There’s a wonderful proof that yes, indeed, this is possible, and it goes as follows:

Let’s consider the number . This number is either rational or irrational. Let’s examine each case.

## Case 1: is rational.

Recall that is irrational. So if is rational, then we have proven that it’s possible to raise an irrational number to an irrational power and get a rational value. Done!

## Case 2: is irrational.

In this case, and are both irrational numbers. So what if we raise the to the power of ?

So in this case, we have again found a pair of irrational numbers such that one raised to the power of the other is a rational number! Proof complete!

✯✯✯

One thing that’s fun about this proof is that the result is pretty surprising. I would not have guessed a priori that you could get a rational by raising one irrational to another; it just seems like irrationality is the type of thing that would be closed under ordinary arithmetic operations.

But an even cooler thing is that it’s a *non-constructive* proof. By the end of the proof, we know for sure that there is a pair of irrational numbers such that one raised to the other gives us a rational number, but we have no idea whether it’s (, ) or (,).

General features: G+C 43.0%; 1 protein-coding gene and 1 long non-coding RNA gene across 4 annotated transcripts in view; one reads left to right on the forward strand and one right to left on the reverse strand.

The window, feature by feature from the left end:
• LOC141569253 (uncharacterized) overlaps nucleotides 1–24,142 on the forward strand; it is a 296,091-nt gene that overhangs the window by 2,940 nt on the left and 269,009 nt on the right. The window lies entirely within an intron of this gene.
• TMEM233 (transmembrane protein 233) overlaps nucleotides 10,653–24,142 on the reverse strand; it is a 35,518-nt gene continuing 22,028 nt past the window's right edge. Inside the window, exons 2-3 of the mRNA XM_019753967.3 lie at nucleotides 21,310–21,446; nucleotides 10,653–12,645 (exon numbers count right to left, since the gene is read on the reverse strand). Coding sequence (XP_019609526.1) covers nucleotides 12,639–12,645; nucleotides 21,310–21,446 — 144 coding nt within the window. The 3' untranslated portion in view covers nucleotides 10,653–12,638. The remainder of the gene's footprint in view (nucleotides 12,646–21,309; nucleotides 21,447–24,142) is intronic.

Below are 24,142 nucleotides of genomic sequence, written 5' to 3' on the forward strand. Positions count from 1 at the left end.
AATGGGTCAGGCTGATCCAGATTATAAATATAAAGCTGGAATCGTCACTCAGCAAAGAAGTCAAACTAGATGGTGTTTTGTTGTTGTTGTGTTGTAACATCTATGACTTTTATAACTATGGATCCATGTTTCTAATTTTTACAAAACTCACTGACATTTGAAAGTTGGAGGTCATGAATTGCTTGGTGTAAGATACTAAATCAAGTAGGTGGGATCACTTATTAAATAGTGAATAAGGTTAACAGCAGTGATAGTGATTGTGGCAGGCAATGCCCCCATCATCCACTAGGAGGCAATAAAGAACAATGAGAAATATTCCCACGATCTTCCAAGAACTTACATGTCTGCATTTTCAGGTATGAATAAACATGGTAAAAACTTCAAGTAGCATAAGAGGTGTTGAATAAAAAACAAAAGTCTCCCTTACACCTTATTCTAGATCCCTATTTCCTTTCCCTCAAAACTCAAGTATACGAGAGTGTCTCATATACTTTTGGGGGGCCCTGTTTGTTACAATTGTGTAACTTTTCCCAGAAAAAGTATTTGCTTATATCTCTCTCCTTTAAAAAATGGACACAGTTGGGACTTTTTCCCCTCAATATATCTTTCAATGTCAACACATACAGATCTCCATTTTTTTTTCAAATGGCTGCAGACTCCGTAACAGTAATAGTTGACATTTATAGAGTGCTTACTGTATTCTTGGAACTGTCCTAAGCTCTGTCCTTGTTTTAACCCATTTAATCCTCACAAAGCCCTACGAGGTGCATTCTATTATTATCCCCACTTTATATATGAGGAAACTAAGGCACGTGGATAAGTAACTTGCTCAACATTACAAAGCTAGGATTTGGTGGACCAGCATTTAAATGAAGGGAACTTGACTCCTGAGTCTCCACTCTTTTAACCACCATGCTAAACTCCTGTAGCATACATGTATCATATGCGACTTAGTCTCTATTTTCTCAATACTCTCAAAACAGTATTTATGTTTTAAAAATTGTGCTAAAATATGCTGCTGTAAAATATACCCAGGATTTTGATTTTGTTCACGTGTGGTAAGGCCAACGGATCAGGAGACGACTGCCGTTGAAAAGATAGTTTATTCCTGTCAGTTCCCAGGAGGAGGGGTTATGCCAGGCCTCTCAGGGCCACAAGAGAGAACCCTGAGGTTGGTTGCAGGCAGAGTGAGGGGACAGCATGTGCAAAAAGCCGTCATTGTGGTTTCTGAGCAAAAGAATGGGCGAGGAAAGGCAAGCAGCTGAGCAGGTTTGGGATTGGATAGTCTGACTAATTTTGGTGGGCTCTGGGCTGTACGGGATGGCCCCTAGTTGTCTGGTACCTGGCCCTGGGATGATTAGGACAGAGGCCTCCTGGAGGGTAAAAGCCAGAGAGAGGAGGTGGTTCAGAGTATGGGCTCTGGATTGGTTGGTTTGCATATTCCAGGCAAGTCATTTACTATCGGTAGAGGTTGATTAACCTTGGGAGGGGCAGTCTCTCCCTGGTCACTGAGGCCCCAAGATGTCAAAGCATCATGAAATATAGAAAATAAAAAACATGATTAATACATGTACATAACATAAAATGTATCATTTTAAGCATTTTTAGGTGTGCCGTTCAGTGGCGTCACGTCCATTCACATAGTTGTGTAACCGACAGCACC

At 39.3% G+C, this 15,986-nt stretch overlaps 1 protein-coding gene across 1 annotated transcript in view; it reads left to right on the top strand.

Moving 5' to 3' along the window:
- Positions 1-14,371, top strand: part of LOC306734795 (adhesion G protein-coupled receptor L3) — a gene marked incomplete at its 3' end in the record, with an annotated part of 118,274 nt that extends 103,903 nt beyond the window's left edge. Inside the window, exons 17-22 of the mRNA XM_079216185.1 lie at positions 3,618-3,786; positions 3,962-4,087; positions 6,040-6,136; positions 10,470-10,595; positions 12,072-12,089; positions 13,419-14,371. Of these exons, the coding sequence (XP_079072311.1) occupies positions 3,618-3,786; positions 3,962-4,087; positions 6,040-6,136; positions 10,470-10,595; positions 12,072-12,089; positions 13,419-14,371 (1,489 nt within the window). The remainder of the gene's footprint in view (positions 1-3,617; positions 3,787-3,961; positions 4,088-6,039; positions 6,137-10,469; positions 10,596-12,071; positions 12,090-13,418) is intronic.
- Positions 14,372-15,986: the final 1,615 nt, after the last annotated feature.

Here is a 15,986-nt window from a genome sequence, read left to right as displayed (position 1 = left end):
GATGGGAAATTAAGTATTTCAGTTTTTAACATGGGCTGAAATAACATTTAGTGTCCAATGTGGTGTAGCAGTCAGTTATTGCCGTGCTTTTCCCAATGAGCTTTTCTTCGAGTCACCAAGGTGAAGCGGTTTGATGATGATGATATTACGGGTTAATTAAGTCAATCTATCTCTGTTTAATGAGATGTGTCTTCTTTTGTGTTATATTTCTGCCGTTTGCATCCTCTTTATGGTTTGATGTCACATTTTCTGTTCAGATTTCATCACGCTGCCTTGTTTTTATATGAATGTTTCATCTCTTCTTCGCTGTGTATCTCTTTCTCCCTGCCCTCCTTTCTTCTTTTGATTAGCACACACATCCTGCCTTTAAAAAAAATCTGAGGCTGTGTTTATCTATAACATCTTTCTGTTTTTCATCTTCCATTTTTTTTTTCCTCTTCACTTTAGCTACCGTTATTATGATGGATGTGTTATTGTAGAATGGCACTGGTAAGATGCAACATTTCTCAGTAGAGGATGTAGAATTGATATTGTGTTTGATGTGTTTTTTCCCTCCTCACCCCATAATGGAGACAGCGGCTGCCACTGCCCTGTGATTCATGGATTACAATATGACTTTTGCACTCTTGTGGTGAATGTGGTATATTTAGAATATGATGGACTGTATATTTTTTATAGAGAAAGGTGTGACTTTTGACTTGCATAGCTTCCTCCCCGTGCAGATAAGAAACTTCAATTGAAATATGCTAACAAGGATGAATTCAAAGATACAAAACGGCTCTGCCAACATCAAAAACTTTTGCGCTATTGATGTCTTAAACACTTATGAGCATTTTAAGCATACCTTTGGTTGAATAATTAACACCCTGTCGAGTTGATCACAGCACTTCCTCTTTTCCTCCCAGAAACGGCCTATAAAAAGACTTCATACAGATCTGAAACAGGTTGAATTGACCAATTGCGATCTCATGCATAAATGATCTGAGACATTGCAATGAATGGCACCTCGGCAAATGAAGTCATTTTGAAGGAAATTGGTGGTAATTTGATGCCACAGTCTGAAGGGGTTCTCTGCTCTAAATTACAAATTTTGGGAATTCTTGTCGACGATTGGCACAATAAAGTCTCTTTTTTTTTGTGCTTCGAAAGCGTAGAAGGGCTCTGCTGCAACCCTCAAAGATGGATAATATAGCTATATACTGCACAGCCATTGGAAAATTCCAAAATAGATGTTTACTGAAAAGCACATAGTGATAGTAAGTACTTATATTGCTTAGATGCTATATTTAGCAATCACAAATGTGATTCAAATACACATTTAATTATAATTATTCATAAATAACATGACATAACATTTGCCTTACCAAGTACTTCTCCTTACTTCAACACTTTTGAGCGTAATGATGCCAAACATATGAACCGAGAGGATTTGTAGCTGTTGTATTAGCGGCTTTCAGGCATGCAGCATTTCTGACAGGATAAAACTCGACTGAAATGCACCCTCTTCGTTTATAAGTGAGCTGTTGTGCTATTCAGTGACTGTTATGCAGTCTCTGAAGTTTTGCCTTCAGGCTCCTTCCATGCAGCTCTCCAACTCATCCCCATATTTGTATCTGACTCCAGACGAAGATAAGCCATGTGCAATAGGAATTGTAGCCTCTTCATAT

(It turns out that it’s the second. The Gelfond–Schneider theorem tells us that for any two non-zero algebraic numbers a and b with a ≠ 1 and b irrational, the number a^{b} is irrational. So is in fact irrational.)

Now, most mathematicians are totally fine with non-constructive proofs, as long as they follow all the usual rules of proofs. But there is a branch of mathematics known as constructive mathematics that *only* accepts constructive proofs of existence. Within constructive mathematics, this proof is not valid!

Now, it so happens that you can prove the irrationality of by purely constructive means, but that’s besides the point. To my eyes, the refusal to accept such an elegant and simple proof because it asserts a number’s existence without telling us *exactly* what it is just looks a little silly!

Along similar lines, here’s one more fun problem.

## Are and transcendental?

We know that and are both transcendental numbers (i.e. they cannot be expressed as the roots of any polynomial with rational coefficients). But are and both transcendental?

It turns out that this amazingly simple sounding problem is unsolved to this day! But one thing that we *do* know is that it can’t be that *neither* of them are transcendental. Because if this was the case, then their sum would also not be transcendental, which we know is false! So we know that at least *one* of them has to be true, using a proof that doesn’t guarantee the truth of *either* of them! Cool, right?